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Sun, 29 Aug 2021

New Appreciation for Zippered Cases

I was gifted some leatherworking tools for my birthday (thanks Phil!), and thus begins the process of combining everything into bundles of “stuff” that each make sense. All the scissors/cutting tools in one bag, all the stitching/needles in another, all the punches/awls in yet another, yadda yadda.

What better way to get practice at using all these tools than to make cases for them? I made the above case “from scratch” using salvaged materials. Some leftover foam-board, denim from a pair of old pants, scavenged zipper from… something. Basically the rivets, washers, and elastic were “new”, but everything else was in various bags/buckets/boxes of scraps.

…but what’s in the case? Big, Chonky, Setup/Gauge Blocks! (seriously, this thing weighs ~3kg, ~6.5lbs!)

Why do you need 3kg of chunks of metal? Well… there was this technique that I saw which probably borrows quite a bit from machining (making things out of metal) where you use “known good 90-degree” objects and “very straight bars” to help make your various cuts quicker and more accurate.

The red ones are basic 90° brackets, and the big chunks of metal are called “3-2-1” blocks, each edge measuring exactly 3, 2 or 1 inches (to within some thousandths of an inch). Overkill on precision for general leatherworking, but because they weigh quite a bit you can use them to help in gluing, holding things in place, or guiding other “very straight” pieces of metal in the right direction.

The long bars are kindof cheating. They’re actually steel blanks for making your own drill bits turning stuff on a lathe, so they’re not truly “precision”, but they were 20cm long and 1cm cross-section and were an order of magnitude cheaper than actual “gauge bars” (especially at the longer lengths).

What do you use all this stuff for? Run the leather into the corner. Use the red 90 to consistently offset. Use the 10cm long bars as per-line spacers (and cheat again by using a two-prong pricker to nudge it up a little more). Basically, you get pretty good consistency and repeatability and have tons of options for squaring up your cuts or getting good measurements.

It took a few days to figure a good arrangement that would fit with the various scrap sizes and trying to protect the blocks as well as possible, but once it was started, it also took a few concentrated work sessions to finish.

What does it look like inside? All the metal is heavy and “precision” so I didn’t want it rattling around against each other in a box with all my other tools. Therefore: make a zippered container for it, with all the blocks held down by elastic.

Since the metal is “precision”, I also didn’t want the faces rubbing against each other while the case was closed so I “faced” the blocks with some protective leather. …and since the kit I got for my birthday had a letter punch kit (thanks again Phil!), I figured I’d put two quotes in there.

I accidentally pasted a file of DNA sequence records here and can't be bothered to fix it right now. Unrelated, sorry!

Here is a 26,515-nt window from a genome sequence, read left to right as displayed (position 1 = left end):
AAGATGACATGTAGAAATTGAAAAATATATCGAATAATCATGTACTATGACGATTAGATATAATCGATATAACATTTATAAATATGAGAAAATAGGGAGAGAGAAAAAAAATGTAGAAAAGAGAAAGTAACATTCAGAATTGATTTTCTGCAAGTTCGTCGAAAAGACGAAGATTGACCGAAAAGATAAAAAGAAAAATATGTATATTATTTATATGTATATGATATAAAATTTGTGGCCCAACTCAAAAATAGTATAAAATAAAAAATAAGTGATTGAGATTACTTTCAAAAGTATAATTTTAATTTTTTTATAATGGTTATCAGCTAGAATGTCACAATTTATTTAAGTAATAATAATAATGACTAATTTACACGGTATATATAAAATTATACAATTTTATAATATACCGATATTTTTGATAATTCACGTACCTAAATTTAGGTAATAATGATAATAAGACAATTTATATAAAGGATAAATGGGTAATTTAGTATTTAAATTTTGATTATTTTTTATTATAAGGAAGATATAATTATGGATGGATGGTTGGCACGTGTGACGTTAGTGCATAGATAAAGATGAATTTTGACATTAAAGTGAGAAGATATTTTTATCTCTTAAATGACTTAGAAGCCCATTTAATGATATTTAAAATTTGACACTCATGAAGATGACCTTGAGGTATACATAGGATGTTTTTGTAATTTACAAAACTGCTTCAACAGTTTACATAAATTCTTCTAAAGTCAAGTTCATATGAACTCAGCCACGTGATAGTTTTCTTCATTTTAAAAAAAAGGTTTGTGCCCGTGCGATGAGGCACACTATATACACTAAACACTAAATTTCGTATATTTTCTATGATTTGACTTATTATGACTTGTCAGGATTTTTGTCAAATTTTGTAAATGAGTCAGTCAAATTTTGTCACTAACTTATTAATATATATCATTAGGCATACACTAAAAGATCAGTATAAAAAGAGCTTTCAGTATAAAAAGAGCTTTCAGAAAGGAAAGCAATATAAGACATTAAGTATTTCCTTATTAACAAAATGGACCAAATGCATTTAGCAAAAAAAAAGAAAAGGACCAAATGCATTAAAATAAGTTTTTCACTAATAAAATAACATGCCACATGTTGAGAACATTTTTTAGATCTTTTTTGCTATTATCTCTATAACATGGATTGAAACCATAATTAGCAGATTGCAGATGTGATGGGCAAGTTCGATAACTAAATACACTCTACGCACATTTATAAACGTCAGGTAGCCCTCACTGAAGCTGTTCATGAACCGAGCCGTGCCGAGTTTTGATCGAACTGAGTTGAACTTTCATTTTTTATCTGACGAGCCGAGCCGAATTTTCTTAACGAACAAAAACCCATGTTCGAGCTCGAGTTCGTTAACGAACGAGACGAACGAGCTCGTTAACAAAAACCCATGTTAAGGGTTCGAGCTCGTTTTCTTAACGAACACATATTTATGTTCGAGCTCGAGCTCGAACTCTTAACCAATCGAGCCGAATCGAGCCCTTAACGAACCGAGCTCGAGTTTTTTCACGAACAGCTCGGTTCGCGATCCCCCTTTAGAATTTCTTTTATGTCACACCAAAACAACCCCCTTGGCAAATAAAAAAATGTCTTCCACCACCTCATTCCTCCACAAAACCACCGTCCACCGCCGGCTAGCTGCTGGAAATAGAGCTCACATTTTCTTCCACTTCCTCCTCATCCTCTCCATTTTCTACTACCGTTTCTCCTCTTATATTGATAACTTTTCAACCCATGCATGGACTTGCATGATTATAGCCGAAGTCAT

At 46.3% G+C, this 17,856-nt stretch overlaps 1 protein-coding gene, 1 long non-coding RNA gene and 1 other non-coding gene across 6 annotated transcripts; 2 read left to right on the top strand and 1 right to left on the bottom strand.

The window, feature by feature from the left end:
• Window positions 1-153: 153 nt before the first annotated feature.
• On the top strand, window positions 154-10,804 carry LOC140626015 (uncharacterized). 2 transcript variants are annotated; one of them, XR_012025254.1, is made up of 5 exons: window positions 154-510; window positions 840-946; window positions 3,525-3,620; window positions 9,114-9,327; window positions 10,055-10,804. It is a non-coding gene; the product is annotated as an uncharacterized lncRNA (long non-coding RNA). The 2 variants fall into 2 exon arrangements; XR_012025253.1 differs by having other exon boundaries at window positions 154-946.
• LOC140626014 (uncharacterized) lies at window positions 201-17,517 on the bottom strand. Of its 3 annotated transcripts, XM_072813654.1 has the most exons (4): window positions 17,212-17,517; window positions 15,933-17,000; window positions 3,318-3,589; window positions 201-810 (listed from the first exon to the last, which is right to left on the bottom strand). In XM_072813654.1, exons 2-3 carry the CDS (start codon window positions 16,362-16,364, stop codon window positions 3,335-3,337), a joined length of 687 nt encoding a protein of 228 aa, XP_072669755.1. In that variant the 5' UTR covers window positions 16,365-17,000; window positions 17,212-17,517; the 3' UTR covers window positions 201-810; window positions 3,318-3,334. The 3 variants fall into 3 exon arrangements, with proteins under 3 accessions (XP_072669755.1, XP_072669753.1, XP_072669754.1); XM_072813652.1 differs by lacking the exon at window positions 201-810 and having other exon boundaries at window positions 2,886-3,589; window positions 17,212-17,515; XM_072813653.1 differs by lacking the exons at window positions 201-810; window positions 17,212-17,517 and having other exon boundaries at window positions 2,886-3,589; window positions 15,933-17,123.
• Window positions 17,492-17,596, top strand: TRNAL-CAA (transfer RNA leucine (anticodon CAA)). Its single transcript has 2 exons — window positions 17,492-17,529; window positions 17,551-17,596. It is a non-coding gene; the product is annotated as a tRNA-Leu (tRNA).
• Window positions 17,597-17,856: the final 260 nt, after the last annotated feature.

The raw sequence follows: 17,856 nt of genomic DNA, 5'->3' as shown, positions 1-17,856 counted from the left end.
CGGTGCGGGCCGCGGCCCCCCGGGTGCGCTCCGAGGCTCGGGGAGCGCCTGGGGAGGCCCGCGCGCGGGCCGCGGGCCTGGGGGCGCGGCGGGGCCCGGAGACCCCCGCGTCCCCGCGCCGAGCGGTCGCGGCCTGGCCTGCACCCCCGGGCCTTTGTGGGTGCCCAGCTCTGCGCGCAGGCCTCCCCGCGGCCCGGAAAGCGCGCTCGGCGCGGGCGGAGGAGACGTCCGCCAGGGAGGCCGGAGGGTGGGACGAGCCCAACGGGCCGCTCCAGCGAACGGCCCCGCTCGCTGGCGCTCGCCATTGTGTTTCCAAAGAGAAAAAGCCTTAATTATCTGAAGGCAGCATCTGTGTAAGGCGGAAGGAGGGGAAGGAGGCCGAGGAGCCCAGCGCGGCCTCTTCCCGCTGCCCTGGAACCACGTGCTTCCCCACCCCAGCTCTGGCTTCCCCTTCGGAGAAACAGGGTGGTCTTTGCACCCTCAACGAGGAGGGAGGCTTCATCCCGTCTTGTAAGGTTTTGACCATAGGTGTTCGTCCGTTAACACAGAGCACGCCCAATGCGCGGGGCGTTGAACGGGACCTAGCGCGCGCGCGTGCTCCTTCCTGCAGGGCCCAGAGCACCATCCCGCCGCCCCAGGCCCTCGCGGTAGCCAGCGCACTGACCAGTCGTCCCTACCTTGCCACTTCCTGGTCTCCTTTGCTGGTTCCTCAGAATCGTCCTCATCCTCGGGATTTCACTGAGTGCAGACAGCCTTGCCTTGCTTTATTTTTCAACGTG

…so have you ever blunted the heck out of a hole-punch by using it backwards?

Stiching is all hand saddle-stitched (by eyeball on the zipper-denim seam)

…and some little leather details to keep the zipper from running off the edge.

All in all, I learned a lot, and have a new appreciation for what goes into a “simple” case like this.

22:30 CST | category / entries
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Fri, 23 Apr 2021

Cowboy Brownies






Line 9”x9” pan with foil and oil, set aside.

Preheat oven to 350F.

Lightly scramble eggs with vanilla, set aside.

Mix and sift dry ingredients, set aside.

In a saucepan, bring to gentle boil the butter, water, and sugar.

Remove from heat and add half the chocolate chips.

As chocolate chips are cooling, stir in eggs.

Incorporate the flour mixture by thirds.

Add remaining chocolate chips.

Bake 25-30min at 350F.

21:52 CST | category / entries / recipes
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Thu, 17 Sep 2020

Waffles (by weight)


Great waffle recipe, but measure everything “by weight” into two large bowls (dry, wet)

Measure the small amounts (less than 10g) very slowly, or by teaspoons.

Mix/sift dry ingredients.

Stir wet ingredients.

Gently fold dry into wet (do not overmix, should be like a fluffy cake batter)

Makes 4 waffles.

13:46 CST | category / entries / recipes
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Fri, 12 Jun 2020

Chili California Salsa

Boil, Blend, Strain.

Works especially well for “red” chilaquiles.

14:34 CST | category / entries / recipes
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Pan Cake Waffles

Sift:

Add:

Barely mix into cake-like batter (fold, don’t whip)

Heat waffle iron (4-plate)

Spread batter/dough onto waffle iron.

Cook until crisp (I checked/re-placed around halfway through when it was steaming a lot)

Serve with butter and syrup

12:59 CST | category / entries / recipes
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Fri, 28 Feb 2020